Sunday, May 31, 2009

More small paintings




I recently bought several frames from a local vendor who comes around to the art leagues and associations with a truckload! For whatever reason (perhaps because the frames are gorgeous!) I've been in a creative streak this week, and I decided to post a few results of the last 2 days. Here are "Park Road 9", "Old Barn" and "Ranch Road 14", all 6x8 inches. I did these on Saturday.

Today I did "Renaissance Youth" and "The Note". Both are 8x6 inches.

Tuesday, May 26, 2009

New fascination - miniature cow portraits!

After finishing several large cow paintings in my current "cow" series, I was inspired to go in the other direction and work small. (I often go through these phases, as do many artists; it tends to keep at bay the bordom and insanity.... well, mostly!)
Thanks to a client of mine, who has very little wall space left, I was motivated to do a small painting of a Hereford (or Herefords). The result is here, above, "Two Young Herefords", 6x8, proudly held in reserve for said client. (Thanks, Kathy!)


This was followed up by "Two Black Mottleface" (I had to research the name of these, as I have no cow-knowledge, but I've been learning a lot as I go) and "Springtime in Texas."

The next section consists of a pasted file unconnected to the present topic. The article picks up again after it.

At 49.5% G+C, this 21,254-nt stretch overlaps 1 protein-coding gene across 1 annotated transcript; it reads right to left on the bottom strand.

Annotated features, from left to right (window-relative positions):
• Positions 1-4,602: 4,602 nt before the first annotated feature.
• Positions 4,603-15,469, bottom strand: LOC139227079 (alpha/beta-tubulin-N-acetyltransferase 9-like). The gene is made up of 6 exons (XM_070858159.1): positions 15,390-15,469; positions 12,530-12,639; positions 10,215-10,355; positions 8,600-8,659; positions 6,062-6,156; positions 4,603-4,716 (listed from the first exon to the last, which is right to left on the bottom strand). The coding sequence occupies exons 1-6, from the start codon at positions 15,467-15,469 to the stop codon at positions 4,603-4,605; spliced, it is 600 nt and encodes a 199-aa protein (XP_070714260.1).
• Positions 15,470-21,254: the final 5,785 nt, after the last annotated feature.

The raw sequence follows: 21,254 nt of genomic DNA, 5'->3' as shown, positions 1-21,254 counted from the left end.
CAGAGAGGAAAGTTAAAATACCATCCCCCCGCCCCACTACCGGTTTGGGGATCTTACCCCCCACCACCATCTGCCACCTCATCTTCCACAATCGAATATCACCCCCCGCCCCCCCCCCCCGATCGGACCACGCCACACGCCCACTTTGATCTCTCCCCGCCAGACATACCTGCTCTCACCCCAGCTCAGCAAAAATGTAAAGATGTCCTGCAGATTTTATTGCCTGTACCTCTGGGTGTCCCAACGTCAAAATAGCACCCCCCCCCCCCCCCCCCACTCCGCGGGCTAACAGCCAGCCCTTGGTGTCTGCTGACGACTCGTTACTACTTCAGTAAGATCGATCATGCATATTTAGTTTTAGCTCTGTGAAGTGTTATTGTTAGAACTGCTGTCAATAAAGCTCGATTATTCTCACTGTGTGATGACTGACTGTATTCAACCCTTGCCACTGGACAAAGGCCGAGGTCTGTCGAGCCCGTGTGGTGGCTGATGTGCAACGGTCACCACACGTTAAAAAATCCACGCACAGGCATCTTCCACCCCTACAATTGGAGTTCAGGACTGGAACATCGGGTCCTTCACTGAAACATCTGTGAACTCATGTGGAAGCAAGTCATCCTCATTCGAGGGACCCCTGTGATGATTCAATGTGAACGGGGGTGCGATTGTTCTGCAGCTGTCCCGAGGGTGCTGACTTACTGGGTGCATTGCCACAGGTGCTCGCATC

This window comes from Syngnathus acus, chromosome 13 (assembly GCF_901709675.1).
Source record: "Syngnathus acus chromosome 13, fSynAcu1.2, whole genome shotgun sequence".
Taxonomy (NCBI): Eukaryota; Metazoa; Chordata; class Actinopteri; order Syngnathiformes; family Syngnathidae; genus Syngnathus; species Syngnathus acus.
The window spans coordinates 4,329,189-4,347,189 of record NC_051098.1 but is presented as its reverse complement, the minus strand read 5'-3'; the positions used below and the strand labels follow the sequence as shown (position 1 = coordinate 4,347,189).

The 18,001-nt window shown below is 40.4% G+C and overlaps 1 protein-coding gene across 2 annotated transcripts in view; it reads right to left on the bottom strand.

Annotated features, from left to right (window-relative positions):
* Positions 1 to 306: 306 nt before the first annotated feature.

Both of these 6x8's sold last weekend in Kerrville at the Texas State Arts & Crafts Fair.


With the success of those little gems, I was excited to work on these during the Fair Sunday and Monday. I had some 4x6 frames I needed to use up, so I thought "How can I fit a cow on a 4x6?" Of course, as a portrait artist, I reverted to my portrait "mode" and came in close for single head-shots with simple backgrounds.

This black cow was first, and had a buyer before it was finished!



I continued with "Brown Calf" and
"Black Mottleface"







"Brown Cow" (below) I did on Monday. (I could use a better title for this - anyone know what kind of cow this is?)




These last three are still available and will come with me to Dallas for the City-Arts Festival June 12-14, 2009.


I love working small. I like that it's quick (relatively.) I like that it can be priced accordingly (aka: affordable!) It's a quick way to get a better understanding of a subject without using up a lot of materials. But mostly I like it because I can satisfy my natural urge to work tight and realistic, but the painting still looks wonderfully loose if it's blown up. I believe this kind of small work has helped me achieve a looser impressionism in my (later) larger works than I would normally have. Plus it's just plain fun and the perfect antidote to large-work burnout!

Right now I'm hoping this fascination lasts long enough to do several more. I have enough cow photos for at least 3 or 4 .... hundred!

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